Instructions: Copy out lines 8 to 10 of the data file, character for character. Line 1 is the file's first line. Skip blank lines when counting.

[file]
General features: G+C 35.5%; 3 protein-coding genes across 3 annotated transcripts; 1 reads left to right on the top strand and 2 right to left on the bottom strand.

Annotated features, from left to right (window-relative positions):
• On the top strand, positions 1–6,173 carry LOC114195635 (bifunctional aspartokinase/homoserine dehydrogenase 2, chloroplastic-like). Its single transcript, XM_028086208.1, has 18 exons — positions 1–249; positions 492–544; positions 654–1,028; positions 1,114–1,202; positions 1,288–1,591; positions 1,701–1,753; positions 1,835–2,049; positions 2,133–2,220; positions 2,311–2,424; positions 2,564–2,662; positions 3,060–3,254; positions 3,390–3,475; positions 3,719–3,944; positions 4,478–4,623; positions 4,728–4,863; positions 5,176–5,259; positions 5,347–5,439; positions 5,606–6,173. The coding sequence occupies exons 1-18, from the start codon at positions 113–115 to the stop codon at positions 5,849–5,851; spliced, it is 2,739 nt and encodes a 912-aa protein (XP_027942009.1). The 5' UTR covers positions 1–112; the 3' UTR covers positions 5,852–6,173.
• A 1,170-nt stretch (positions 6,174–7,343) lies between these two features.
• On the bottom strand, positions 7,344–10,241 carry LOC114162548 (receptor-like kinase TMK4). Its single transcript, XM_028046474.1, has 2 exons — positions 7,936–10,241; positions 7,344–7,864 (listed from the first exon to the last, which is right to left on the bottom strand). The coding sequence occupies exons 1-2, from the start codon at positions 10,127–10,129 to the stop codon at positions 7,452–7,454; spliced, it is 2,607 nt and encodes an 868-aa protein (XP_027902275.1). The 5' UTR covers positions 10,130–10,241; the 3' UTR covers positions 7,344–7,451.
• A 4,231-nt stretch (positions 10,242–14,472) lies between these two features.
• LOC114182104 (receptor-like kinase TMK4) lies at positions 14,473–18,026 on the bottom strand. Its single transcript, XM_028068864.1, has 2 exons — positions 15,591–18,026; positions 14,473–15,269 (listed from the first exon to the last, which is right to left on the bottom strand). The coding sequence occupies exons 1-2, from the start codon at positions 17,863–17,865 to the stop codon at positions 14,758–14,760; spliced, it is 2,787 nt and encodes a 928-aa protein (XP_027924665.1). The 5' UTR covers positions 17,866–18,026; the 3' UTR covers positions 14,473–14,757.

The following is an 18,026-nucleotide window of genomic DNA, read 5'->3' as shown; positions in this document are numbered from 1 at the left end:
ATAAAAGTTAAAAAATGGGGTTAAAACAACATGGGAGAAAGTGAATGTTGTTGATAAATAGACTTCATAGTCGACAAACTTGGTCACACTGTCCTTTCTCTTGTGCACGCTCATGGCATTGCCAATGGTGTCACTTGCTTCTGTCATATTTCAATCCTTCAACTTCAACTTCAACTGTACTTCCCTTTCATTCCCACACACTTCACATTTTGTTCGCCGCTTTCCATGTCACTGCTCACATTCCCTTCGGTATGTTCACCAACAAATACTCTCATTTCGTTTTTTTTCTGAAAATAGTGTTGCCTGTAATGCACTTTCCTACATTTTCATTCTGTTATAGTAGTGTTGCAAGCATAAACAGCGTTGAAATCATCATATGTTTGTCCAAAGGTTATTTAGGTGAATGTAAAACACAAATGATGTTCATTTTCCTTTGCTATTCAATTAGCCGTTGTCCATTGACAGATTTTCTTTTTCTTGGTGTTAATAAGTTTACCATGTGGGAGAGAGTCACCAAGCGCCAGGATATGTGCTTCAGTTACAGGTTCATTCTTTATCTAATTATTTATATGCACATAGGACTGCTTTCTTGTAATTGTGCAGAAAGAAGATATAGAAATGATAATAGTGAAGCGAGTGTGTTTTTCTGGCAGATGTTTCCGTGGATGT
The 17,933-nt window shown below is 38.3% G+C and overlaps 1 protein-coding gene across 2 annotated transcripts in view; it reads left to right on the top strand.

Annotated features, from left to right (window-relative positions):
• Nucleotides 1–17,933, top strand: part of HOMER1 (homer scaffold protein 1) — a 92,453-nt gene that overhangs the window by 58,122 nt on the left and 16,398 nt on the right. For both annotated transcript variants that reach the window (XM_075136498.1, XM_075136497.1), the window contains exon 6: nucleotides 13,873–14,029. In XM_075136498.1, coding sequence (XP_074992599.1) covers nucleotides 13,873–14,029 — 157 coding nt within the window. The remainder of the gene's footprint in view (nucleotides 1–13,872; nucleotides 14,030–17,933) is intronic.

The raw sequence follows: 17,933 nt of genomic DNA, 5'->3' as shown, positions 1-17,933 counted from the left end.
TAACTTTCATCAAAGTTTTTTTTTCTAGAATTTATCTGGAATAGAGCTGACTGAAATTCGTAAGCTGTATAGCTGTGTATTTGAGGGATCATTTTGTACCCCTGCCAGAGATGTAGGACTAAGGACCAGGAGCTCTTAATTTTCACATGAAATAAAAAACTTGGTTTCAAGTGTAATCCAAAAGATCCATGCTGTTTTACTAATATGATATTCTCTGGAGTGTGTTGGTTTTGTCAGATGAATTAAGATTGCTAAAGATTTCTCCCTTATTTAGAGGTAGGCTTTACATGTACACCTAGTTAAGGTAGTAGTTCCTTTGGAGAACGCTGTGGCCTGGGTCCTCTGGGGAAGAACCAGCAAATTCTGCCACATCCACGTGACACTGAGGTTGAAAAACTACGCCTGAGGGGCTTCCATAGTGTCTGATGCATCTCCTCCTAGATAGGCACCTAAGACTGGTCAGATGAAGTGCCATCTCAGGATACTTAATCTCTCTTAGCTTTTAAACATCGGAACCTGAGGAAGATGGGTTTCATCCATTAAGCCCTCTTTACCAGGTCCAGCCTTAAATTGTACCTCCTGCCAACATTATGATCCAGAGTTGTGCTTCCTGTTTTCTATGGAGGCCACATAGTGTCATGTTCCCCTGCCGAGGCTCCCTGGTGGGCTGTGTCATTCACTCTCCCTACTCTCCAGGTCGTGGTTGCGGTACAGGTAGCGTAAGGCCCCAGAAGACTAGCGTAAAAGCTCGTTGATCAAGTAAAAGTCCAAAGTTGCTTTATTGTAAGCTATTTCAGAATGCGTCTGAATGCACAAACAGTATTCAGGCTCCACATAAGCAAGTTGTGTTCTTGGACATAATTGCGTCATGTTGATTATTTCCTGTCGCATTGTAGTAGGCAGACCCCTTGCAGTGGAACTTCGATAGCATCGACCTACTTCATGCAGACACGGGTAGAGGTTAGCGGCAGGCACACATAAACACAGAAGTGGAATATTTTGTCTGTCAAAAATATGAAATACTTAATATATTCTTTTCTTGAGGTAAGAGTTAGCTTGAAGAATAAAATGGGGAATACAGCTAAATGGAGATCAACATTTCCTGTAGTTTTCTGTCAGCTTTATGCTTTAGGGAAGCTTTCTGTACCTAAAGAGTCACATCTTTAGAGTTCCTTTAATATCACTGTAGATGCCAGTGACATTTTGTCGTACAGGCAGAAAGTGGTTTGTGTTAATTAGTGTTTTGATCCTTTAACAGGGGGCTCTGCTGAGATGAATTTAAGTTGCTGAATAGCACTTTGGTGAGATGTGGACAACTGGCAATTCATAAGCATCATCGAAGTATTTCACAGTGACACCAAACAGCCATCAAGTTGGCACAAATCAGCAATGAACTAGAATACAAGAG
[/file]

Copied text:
The following is an 18,026-nucleotide window of genomic DNA, read 5'->3' as shown; positions in this document are numbered from 1 at the left end:
ATAAAAGTTAAAAAATGGGGTTAAAACAACATGGGAGAAAGTGAATGTTGTTGATAAATAGACTTCATAGTCGACAAACTTGGTCACACTGTCCTTTCTCTTGTGCACGCTCATGGCATTGCCAATGGTGTCACTTGCTTCTGTCATATTTCAATCCTTCAACTTCAACTTCAACTGTACTTCCCTTTCATTCCCACACACTTCACATTTTGTTCGCCGCTTTCCATGTCACTGCTCACATTCCCTTCGGTATGTTCACCAACAAATACTCTCATTTCGTTTTTTTTCTGAAAATAGTGTTGCCTGTAATGCACTTTCCTACATTTTCATTCTGTTATAGTAGTGTTGCAAGCATAAACAGCGTTGAAATCATCATATGTTTGTCCAAAGGTTATTTAGGTGAATGTAAAACACAAATGATGTTCATTTTCCTTTGCTATTCAATTAGCCGTTGTCCATTGACAGATTTTCTTTTTCTTGGTGTTAATAAGTTTACCATGTGGGAGAGAGTCACCAAGCGCCAGGATATGTGCTTCAGTTACAGGTTCATTCTTTATCTAATTATTTATATGCACATAGGACTGCTTTCTTGTAATTGTGCAGAAAGAAGATATAGAAATGATAATAGTGAAGCGAGTGTGTTTTTCTGGCAGATGTTTCCGTGGATGT
The 17,933-nt window shown below is 38.3% G+C and overlaps 1 protein-coding gene across 2 annotated transcripts in view; it reads left to right on the top strand.